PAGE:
The gig economy has been growing rapidly, driven in part by a change in how people work and partly by an increased desire for freedom, flexibility, and a reasonable work/life balance. Even if you work a traditional 9-to-5 job, chances are good you have considered taking on a side hustle or two.
If this is the year you took the plunge, there are a few things you need to know about tax time. Filing taxes is always a pain, but for gig workers, the filing process can be especially complicated. Here are some key things you need to know if this is your first foray into the gig economy.
The Companies You Worked For Should (But May Not) Send You an Accounting
When you work for a traditional employer, the company must supply you with a W2 form, usually by the end of January or beginning of February. Once you get that form, you simply plug in the numbers, including your total wages and the amount of tax withheld throughout the year.
Things are much more complicated for members of the gig economy and others who are self-employed. For those workers, keeping track of payments, expenses, and the like is vitally important.
If this is your first year working in the gig economy, you should not simply assume that the people and companies you worked for will send you a detailed accounting at the start of the new year. Some of the companies you worked for may do so, sending out a form 1099-NEC or 1099-MISC, but even if you do not receive a 1099, you are still required to report your earnings and pay the taxes due.
You Will Have to Pay Self-Employment Taxes
One of the less pleasant aspects of life in the gig economy is that gig workers are subject to the self-employment tax. Even if you do not consider yourself self-employed, the IRS certainly does, and they will require you to make those payments.
When you work for someone else, your employer pays half of the Social Security and Medicare taxes assigned to you, a benefit the self-employed and gig workers do not enjoy. The self-employment tax includes the other half of the Social Security and Medicare levies, and you must factor those amounts into your tax-filing calculations.
Making Quarterly Tax Payments May Be Required
Given that you will be on the hook for self-employment taxes, there is a good chance you will need to make advance tax payments along the way. If you wait until you file your return and find that you owe a lot of money, the IRS might tack on penalties and interest, making your tax filing experience that much worse.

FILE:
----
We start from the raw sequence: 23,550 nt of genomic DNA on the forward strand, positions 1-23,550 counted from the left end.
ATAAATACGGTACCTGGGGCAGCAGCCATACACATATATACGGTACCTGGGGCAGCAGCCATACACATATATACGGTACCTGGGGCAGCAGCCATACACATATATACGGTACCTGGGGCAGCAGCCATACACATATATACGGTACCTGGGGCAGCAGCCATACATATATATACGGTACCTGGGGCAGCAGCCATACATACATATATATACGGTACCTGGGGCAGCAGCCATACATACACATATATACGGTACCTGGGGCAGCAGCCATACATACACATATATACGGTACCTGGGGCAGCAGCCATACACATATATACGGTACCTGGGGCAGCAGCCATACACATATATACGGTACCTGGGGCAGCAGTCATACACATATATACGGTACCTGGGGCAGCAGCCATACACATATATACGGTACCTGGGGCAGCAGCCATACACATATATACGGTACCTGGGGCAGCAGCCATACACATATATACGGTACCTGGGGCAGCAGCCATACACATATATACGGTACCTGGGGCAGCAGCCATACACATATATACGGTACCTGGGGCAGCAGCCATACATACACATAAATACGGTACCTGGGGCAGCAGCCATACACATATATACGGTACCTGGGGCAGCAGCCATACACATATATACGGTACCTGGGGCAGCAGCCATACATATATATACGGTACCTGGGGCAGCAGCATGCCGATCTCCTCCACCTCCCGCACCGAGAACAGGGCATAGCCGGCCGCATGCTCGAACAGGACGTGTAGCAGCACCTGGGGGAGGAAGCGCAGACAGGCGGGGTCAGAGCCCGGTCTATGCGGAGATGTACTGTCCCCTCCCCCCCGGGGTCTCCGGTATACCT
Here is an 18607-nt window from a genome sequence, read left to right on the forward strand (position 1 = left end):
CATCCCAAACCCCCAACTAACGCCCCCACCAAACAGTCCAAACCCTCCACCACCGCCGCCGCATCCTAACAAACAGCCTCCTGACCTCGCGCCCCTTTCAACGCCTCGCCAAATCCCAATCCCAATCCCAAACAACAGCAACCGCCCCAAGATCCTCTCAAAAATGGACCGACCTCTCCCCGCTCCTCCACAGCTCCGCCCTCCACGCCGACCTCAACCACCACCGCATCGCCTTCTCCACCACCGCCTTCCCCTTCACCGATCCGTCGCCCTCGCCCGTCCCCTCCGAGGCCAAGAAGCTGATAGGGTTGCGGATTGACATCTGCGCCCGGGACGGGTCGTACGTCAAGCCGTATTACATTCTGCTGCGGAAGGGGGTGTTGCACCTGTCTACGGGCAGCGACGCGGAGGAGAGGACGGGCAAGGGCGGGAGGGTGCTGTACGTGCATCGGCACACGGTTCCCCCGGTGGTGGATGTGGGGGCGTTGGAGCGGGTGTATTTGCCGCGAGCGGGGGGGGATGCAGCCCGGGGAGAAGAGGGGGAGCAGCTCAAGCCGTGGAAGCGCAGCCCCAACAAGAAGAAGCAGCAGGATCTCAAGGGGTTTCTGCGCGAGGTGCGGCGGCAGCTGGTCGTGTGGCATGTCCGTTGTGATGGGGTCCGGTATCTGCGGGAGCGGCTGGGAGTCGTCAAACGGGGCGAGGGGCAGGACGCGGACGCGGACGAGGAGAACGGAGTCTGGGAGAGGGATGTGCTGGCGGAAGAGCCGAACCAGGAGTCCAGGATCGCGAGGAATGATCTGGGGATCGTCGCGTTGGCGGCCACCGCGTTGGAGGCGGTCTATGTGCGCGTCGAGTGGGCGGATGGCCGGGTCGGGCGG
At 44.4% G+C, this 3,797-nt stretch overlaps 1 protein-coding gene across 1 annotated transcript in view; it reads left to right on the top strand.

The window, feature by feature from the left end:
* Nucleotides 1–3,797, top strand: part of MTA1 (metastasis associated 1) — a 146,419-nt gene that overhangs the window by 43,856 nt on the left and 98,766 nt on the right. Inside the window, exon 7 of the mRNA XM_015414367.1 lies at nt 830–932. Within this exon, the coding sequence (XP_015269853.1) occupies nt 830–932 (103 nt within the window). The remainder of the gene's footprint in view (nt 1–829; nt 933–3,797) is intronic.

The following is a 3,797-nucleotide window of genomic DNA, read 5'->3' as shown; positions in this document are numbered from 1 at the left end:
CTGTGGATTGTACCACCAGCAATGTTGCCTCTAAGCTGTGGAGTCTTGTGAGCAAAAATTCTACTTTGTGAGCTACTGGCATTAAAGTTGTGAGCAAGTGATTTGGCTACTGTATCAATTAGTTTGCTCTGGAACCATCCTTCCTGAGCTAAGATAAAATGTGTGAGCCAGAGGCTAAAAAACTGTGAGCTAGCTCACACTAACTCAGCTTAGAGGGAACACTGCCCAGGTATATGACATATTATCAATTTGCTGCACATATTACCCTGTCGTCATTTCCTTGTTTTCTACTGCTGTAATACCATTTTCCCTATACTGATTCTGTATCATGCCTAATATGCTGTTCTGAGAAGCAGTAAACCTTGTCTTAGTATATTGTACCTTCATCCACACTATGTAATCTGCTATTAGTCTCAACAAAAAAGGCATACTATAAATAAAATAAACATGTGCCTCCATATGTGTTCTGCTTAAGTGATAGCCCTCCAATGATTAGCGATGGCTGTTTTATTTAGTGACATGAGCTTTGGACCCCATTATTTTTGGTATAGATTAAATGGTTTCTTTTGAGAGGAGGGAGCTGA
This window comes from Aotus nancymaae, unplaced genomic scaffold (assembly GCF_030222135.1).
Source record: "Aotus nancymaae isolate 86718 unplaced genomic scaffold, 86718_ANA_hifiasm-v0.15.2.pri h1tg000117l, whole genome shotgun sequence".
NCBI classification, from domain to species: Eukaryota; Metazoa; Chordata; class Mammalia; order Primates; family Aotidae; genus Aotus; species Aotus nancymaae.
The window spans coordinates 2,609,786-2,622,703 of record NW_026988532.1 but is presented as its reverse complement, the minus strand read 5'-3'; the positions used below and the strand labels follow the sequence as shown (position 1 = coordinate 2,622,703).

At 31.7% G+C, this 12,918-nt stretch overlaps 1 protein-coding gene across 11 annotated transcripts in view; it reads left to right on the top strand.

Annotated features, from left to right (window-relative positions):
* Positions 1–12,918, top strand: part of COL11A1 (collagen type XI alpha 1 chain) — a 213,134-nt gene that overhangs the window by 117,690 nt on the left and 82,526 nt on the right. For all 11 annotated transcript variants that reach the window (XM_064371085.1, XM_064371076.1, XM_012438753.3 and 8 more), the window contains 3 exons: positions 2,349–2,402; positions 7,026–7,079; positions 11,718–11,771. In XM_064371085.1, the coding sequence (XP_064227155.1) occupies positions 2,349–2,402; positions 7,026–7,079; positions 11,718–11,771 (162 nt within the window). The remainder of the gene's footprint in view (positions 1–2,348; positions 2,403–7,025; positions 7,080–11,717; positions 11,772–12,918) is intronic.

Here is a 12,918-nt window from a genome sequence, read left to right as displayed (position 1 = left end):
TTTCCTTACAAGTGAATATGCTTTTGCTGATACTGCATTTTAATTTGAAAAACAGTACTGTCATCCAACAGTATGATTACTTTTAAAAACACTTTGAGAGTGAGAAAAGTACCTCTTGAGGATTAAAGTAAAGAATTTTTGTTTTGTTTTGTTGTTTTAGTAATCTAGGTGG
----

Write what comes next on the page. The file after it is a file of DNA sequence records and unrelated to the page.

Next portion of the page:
Not every gig worker will be required to make quarterly advance payments, and no two situations are the same. If you just worked an occasional gig here or there, you may be able to escape those four-times-a-year payments. A good rule of thumb is to make quarterly payments if you expect to owe the IRS $1,000 or more when you file your return. If you pay too much in quarterly payments, you’ll just get any surplus money back as a refund.
It’s Important to Track All Your Expenses
The amounts reported to the IRS are gross amounts, but those gig economy payments may not reflect the whole picture. You may earn $1,000 driving for a ride-share service, but you must put gas in your car and pay for any necessary repairs.
That’s why it is so important to keep careful records and record every expense you incur as part of your gig work. The more documentation you can provide, the easier it will be to justify deductions the IRS might later question.
Working in the gig economy can be great. You get to set your own hours. You can work around your normal schedule without putting your career at risk. You can earn extra money on your own terms and learn new skills.
In the end, however, there is no such thing as a free lunch. As a new member of the gig economy, you will quickly learn about the not-so-pleasant aspects of your endeavors — including settling up with the tax man. The information above can help you file your taxes correctly so that you can avoid any avoidable entanglements with the IRS.
File your taxes fast, ez and accurately.
The articles and content published on this blog are provided for informational purposes only. The information presented is not intended to be, and should not be taken as, legal, financial, or professional advice. Readers are advised to seek appropriate professional guidance and conduct their own due diligence before making any decisions based on the information provided.